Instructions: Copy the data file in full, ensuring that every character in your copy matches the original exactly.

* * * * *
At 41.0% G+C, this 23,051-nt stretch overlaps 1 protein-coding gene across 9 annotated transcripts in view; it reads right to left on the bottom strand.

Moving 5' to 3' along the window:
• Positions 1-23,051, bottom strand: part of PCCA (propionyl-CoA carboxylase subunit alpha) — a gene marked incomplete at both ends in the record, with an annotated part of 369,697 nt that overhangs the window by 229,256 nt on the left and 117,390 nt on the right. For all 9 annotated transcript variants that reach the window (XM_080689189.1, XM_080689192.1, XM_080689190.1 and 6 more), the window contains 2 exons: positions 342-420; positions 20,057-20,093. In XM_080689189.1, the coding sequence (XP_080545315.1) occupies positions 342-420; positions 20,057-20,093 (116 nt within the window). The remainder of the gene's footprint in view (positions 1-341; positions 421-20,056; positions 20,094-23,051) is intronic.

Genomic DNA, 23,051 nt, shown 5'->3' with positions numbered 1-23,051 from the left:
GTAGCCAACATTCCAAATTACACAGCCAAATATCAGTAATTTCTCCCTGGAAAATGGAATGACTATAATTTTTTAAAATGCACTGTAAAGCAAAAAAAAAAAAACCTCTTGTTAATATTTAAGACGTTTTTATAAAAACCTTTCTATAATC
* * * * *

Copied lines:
At 41.0% G+C, this 23,051-nt stretch overlaps 1 protein-coding gene across 9 annotated transcripts in view; it reads right to left on the bottom strand.

Moving 5' to 3' along the window:
• Positions 1-23,051, bottom strand: part of PCCA (propionyl-CoA carboxylase subunit alpha) — a gene marked incomplete at both ends in the record, with an annotated part of 369,697 nt that overhangs the window by 229,256 nt on the left and 117,390 nt on the right. For all 9 annotated transcript variants that reach the window (XM_080689189.1, XM_080689192.1, XM_080689190.1 and 6 more), the window contains 2 exons: positions 342-420; positions 20,057-20,093. In XM_080689189.1, the coding sequence (XP_080545315.1) occupies positions 342-420; positions 20,057-20,093 (116 nt within the window). The remainder of the gene's footprint in view (positions 1-341; positions 421-20,056; positions 20,094-23,051) is intronic.

Genomic DNA, 23,051 nt, shown 5'->3' with positions numbered 1-23,051 from the left:
GTAGCCAACATTCCAAATTACACAGCCAAATATCAGTAATTTCTCCCTGGAAAATGGAATGACTATAATTTTTTAAAATGCACTGTAAAGCAAAAAAAAAAAAACCTCTTGTTAATATTTAAGACGTTTTTATAAAAACCTTTCTATAATC